Friendship: The Key to Spiritual Growth by John W. Crossin. Paulist Press, 1997. 110 pages. ISBN 0809137100
John W. Crossin is the author of What are they Saying about Virtue? (Paulist Press. He has written other books and articles on morality and spiritual growth. I was intrigued by the subtitle. How is friendship the key to spiritual growth. Second, I am interested in friendship and its connection to the virtuous life. Many classical authors have written on the topic: Plato, Aristotle, Saint Augustine, Aquinas, and others. Crossin asserts, "friendships spur us to spiritual growth. Our quest for meaning intimately involves friendship--with self, others, and God. These relationships anchor our spiritual life and set our priorities" (1). This book is both a book on friendship and spiritual growth or growth in virtue. Crossin states, "personal spiritual growth inevitably involves reaching out to others and making wise and loving moral decisions that form our character, making us certain kinds of person" (2). Even the Bible insists on the importance of friendship. It starts from the beginning: "It is not good for the man to be alone." It witnesses to the close friendship of Saul and David. Even Jesus selected twelve to be with him and chose three to give him support in his time of need.
Friendship: The Key to Spiritual Growth includes seven chapters. Chapter one discusses the state the world is in today. Some of the key characteristics of the modern world is a replacing of religion with psychology which emphasizes therapeutic models, turn to values, instead of virtues, belief in science, and a pursuit of pleasure. Crossin, however, thinks there are signs which can give us hope. First, there is a longing and a searching for community. Second, there is an emphasis on character in the business community. An example would be Stephen R. Covey's The 7 Habits for highly effective people. Third, there is a "reemergence of religion in the public forum." In the last part of the chapter, the author argues for the importance of commitment. Chapter two discusses spiritual growth. Crossin connect spiritual growth with the virtues tradition. To do this we must take responsibility for ourselves and decide to pursue spiritual growth. In addition, if we are going to grow spiritually we must listen "to our inner selves, to others, to our environment and to God" (21). In addition, spiritual growth calls for patience and support from others.
The author discusses friendship with self, others, and God in chapters three through five. through five. Crossin believes we must know ourselves if we are going to know what changes we can make in our lives. We need to know and live within our own limitations. However, change is required if we are going to grow spiritually. To accomplish change we need to make time to be quiet before God allowing Him to speak us. In the next chapter the author thinks that friendships influence our spiritual growth. In the chapter he lists characteristics of friendship like communication and respects. Friends help us to become our best selves. He also discusses different types of friendships: colleagues, marital, ministry, and others. In the chapter on friendship with God, Crossin emphasizes Scripture, prayer, meditation, and spiritual tradition.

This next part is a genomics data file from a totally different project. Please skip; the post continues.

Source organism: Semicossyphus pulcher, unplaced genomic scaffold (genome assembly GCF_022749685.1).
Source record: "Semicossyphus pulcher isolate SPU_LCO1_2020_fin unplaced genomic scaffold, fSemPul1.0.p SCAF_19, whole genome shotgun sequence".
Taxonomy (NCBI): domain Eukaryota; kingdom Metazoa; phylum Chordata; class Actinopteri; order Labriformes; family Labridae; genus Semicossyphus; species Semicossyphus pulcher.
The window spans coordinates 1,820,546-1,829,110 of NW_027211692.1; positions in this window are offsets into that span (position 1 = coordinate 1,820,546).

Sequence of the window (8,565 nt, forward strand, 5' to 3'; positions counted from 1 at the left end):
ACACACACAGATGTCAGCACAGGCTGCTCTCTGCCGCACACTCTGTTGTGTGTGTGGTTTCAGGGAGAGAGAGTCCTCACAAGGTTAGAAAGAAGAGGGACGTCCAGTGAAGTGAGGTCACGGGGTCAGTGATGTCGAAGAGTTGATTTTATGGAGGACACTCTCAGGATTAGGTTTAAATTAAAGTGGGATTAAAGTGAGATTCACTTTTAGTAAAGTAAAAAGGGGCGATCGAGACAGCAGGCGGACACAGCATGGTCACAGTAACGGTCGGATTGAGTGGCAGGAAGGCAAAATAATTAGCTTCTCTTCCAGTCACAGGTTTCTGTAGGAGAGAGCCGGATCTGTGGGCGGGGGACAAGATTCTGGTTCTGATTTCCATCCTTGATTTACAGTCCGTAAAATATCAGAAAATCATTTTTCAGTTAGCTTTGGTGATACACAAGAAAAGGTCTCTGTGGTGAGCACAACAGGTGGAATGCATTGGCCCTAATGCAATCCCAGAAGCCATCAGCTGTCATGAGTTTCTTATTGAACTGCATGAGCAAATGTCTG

Crossin discusses spiritual friendships in chapter six. He asserts, "Friendships can change our lives. Good friends can lead us to maturity. Spiritual friends can help us to become holy. Our relationships help us set the direction of our lives" (67). Friendships may vary in depth. In other words, we have different levels of friendship. In this chapter he also discusses spiritual direction. Different definitions of spiritual direction exist. Here is one from Sandra Schneiders: "Spiritual direction could be defined as a process carried out in the context of a one-to-one relationship in which a competent guide helps a fellow Christian to grow in the spiritual life by means of personal encounters that have the directee's spiritual growth as their explicit option" (69). Basically, a spiritual director is a more mature christian who meet regularly with his friend to help guide him in spiritual growth. The last two chapters discuss what to do when relationships falter and the last chapter discusses living the virtuous life.
Crossin's Friendship: The Key to Spiritual Growth shows the importance of friendship for spiritual growth. It discusses friendship with self, others, and God. It shows the different friendships we might have. Crossin makes a strong case that we need spiritual friends if we want to grow spiritually. I know that at key points of my life Christian friends were instrumental in my spiritual growth.